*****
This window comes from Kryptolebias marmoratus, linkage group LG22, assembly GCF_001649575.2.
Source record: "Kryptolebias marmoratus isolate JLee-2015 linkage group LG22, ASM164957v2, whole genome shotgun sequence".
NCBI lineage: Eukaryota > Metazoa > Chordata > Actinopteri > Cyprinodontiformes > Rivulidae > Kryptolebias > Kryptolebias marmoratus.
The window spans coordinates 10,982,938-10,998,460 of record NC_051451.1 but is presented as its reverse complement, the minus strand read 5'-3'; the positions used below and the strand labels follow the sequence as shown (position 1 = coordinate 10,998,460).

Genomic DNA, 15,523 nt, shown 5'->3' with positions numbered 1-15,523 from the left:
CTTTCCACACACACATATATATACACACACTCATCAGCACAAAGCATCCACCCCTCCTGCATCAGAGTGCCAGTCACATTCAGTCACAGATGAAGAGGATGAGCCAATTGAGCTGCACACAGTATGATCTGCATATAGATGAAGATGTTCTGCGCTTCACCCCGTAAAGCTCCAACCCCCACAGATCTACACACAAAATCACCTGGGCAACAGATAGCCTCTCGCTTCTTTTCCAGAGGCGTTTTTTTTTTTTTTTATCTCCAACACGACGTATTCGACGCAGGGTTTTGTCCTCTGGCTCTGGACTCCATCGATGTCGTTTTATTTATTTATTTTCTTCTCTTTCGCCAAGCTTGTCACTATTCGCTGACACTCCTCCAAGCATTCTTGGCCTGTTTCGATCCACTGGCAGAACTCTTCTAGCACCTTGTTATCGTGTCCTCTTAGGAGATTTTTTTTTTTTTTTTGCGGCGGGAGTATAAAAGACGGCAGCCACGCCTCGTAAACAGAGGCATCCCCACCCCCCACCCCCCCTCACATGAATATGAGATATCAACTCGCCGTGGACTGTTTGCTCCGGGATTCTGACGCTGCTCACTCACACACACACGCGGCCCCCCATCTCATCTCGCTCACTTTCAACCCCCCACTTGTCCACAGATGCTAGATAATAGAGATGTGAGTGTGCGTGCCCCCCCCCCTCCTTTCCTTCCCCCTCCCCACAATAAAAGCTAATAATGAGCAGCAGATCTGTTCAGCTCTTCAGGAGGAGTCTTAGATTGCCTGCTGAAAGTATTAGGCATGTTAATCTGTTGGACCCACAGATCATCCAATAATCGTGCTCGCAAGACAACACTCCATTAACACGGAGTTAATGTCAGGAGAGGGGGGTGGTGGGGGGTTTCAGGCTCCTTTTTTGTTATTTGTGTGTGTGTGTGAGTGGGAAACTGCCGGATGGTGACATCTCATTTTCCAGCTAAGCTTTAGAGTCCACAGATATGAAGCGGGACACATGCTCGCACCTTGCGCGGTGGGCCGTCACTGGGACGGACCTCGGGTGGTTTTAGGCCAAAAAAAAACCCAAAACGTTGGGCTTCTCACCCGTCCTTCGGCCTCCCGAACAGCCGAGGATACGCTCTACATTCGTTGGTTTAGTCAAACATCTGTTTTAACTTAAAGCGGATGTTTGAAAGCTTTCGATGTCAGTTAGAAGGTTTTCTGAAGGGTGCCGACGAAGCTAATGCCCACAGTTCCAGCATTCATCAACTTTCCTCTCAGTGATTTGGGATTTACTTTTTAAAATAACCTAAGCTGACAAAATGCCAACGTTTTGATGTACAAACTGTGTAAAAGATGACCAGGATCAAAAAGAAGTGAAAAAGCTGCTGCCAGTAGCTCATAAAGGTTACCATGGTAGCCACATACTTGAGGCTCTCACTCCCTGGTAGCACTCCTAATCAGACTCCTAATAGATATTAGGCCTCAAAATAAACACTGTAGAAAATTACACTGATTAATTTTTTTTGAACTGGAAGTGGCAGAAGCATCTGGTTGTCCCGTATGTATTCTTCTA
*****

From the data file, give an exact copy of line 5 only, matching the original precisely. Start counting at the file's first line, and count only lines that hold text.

Genomic DNA, 15,523 nt, shown 5'->3' with positions numbered 1-15,523 from the left: